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Ban will lengthen career, says Warne

Shane Warne has suggested that his enforced one-year lay-off from cricket will help to prolong his international career

Wisden CricInfo staff
Shane Warne has suggested that his enforced one-year lay-off from cricket will help to prolong his international career. Warne, Australia's leading Test wicket-taker and one of Wisden's Five Cricketers of the Century, tested positive for a banned diuretic prior to the World Cup in February, but is determined to pick up where he left off when he returns next year.
"I think it will help me in the long run," said Warne, speaking at a gathering of Australia's Test cricketers in Sydney. "I think I've still got two or three years left in the game. Having this year off is probably going to help me add on another year at the end of my career."
"The year I miss now is hopefully one I'll get back at the end," added Warne. "I've set out a plan. I've been speaking to [coach and mentor] Terry Jenner a fair bit and working on a few different things. I'm going to catch up with [former Test spinner] Johnny Gleeson while I'm in Sydney and talk about a few different things. We've got a few different things that hopefully when I come back, they'll be okay.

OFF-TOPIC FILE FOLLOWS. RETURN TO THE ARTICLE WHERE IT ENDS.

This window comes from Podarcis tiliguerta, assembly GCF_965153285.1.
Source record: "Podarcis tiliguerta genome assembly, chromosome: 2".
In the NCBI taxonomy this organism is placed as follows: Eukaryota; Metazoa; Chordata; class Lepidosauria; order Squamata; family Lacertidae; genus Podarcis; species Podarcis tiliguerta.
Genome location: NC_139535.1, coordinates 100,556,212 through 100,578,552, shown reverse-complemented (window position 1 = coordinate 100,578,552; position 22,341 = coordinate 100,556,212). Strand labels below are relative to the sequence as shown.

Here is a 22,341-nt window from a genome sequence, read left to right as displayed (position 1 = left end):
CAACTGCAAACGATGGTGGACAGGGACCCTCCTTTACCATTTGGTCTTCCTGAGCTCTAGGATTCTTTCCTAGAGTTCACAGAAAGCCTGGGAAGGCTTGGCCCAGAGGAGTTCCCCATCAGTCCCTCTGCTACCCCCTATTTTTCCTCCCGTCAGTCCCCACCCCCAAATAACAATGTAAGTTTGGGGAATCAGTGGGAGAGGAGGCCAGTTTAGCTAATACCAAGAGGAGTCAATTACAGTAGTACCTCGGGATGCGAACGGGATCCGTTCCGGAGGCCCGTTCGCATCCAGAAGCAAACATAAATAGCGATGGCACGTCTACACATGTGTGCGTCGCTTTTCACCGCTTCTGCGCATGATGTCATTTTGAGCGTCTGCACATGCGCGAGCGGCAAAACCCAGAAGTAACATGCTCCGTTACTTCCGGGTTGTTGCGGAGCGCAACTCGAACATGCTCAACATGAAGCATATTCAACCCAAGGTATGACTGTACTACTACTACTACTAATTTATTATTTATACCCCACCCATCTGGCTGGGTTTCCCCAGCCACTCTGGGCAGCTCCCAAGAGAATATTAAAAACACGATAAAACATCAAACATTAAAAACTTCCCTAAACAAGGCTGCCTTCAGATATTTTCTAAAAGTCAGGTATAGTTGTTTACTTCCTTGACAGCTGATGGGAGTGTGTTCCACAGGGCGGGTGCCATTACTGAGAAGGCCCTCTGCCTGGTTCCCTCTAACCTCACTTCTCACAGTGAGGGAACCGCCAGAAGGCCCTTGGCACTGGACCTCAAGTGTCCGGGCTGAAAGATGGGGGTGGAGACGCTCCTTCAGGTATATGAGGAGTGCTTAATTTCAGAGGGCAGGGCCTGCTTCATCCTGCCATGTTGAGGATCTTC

Asked about the current state of his bowling, Warne said: "I've only done it once since then [the suspension]. I'm a little bit rusty. Hopefully I'll pick it up quickly."
Warne's Test captain, Steve Waugh, also believes that a comeback is inevitable. "I've talked to him quite a bit in this enforced absence and I know he's very keen to come back," said Waugh. "He loves the big stage and the big opportunities and the big challenge, and all three of those will be happening next year. It's up to Shane. He's got the talent. If he's got the desire, there's no reason why he can't be successful."
Warne added that the presence in Sydney of so many current and former Australian Test cricketers had further fuelled his ambition. "It's like anything - if you love what you're doing, and you're passionate about it and it's taken away from you, you obviously miss it.
"Just spending time with these guys makes you appreciate ... when you all get together, there's a special bond between all the players of all the eras. We've all done the same thing, represented Australia. It makes you feel proud standing next to these sorts of guys."
For the time being though, Warne's comeback to Test cricket will be as a television commentator for Australia's Tests against Bangladesh in Darwin and Cairns this month.